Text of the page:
My lips wish to inform you of the honorable rabbi who should live. It is impossible with human power to fathom the rabbi… For he is a wondrous man, complete, and one cannot describe him.

Aside from this, I have found no end to the wondrous Torah that I have heard from his mouth, which need not be rectified, for he is holy from the womb, for his holy father of holy blessed memory brought for him a holy garment, which did not need any effort to complete. His work is the holy work to unite unities, and to ensure good influence for the entire House of Israel, as a Tzadik who is the foundation of the world, with all its meaning.

I set my heart to find out the motivation of those who come to him, and I realize that they all found an advantage, whether because of the man whose name was renowned due to his natural manner in approaching the holy, or because of his great influence of holiness upon the masses.

People who are known by the term of Hassidim draw influence from him with love and awe, to turn away from bad and to do good, simply without any trickery.

Masses of men and women, when they saw the signs that were done by the rabbi may he live, understood and knew that G-d is sitting in judgment in the world, and the honor of Heaven is growing. Is this not the hope of Israel to enlarge the honor of the kingdom of the Blessed One upon us.

I instilled all this into my heart; I investigated and searched out during all my time there. My soul yearns to cleave to him. I will follow him, and never abandon him, with the help of the Blessed G-d. Behold you, as my friend, on behalf of the love of our elder master, the Admor of holy blessed memory, I have written these words to you, and it is worthy for you to keep this letter of mine.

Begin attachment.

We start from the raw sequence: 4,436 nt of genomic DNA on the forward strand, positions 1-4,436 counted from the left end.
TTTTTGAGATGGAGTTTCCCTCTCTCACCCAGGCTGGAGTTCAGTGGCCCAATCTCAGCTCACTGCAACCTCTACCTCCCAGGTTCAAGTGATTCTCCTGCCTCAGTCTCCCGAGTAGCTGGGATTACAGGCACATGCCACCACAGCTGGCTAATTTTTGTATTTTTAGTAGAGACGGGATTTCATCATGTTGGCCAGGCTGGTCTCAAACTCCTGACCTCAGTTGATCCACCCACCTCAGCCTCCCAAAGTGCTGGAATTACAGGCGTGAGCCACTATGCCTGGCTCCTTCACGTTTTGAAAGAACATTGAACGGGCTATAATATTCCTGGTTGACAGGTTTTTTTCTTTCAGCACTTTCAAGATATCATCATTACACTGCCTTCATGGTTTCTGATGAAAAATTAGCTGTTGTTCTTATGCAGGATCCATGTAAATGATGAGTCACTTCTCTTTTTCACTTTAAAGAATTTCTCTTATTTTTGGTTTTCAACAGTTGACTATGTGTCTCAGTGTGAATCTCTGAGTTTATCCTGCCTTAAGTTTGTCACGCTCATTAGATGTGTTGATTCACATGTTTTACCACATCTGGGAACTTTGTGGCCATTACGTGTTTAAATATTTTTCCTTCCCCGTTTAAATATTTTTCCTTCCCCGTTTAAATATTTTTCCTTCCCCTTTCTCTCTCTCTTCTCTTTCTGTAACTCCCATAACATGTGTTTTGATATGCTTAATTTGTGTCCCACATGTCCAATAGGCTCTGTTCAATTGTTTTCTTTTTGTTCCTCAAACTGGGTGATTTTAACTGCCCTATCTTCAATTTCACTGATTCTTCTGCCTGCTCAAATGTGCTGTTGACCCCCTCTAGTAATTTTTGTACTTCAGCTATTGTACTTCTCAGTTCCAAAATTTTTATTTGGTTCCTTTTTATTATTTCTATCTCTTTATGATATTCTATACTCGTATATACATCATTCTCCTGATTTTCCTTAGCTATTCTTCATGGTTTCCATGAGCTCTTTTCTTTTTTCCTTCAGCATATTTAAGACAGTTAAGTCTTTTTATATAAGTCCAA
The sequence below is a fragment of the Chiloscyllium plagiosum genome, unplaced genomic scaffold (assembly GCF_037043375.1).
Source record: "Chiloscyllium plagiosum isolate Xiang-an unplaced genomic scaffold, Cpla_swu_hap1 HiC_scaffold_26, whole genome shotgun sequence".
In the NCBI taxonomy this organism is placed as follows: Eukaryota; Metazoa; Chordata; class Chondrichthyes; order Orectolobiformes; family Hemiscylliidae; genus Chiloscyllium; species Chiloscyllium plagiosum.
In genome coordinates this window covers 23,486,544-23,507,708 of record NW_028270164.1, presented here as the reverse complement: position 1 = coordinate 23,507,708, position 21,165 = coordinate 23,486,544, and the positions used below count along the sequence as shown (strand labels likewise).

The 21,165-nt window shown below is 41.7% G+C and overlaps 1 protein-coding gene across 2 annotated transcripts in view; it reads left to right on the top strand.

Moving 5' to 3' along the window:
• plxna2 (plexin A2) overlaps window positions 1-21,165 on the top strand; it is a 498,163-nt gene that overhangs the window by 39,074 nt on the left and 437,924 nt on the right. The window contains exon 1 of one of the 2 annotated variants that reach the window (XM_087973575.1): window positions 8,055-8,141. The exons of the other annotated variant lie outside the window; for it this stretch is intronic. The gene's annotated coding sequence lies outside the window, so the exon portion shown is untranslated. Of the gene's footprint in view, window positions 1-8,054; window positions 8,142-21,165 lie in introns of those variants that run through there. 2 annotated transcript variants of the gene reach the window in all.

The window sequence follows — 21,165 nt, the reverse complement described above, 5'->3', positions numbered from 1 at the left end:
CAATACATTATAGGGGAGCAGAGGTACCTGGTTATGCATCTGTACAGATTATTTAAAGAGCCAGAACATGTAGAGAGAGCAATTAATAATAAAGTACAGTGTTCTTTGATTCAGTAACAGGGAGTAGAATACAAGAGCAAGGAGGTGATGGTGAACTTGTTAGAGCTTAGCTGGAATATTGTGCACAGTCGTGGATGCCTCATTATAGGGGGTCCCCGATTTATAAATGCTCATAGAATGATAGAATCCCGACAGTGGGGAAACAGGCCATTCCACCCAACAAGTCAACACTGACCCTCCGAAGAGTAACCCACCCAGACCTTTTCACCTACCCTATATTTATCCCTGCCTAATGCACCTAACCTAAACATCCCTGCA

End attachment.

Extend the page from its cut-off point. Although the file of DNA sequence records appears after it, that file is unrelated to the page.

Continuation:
The eyes of the wise are full of understanding, and they will not understand a matter and then pervert its meaning, and come to sin with their souls even with respect to the proud Tzadik.

From your friend who loves you,

Baruch Szapira”

(“Zicharon Tov”, 15, page 2).

However, he did not spend too long in Nesvizh, for the elder holy man died on the 21st of Shvat, 5628 (1868). He then returned to his home in Staciunai, and continued to stand on his guard in Torah and the worship of G-d. He did not take any benefit for himself, for

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he was very discreet. His wife Rasha Mirl took care of the home and the business. She was a woman of valor, and was very wealthy for her entire life.

Friendly relations pervaded between Rabbi Baruch and the Tzadik Reb Leibele of Gur. When his holy grandfather the Rim of Gur died, and the community turned it attention to Rebbe Henech of Aleksander who was a leader, Reb Leibele turned to Rabbi Baruch in a letter, and requested his advice: “I hereby request from your honorable holiness to give me advice, for I am left bereft of everything, and the crown of my head, my parent, teacher and Rebbe has been taken from above my head, and I am a boor who does not know what to do… I therefore turn my heart to Your Holiness that you should comfort me in a letter with appropriate advice, for you are a man of truth… Many of our associates travel to the rabbi Reb H., may his light shine (this refers to rabbi Henech), and I do not know the man and his words. He is an honorable man and a Hassid in our eyes, but we do not know of him nor have heard of him as a Rebbe or a leader of our generation, and we have also not heard the opposite…” (from “Hassidic Greats” by Rabbi Bromberg, volume 20, page 22.)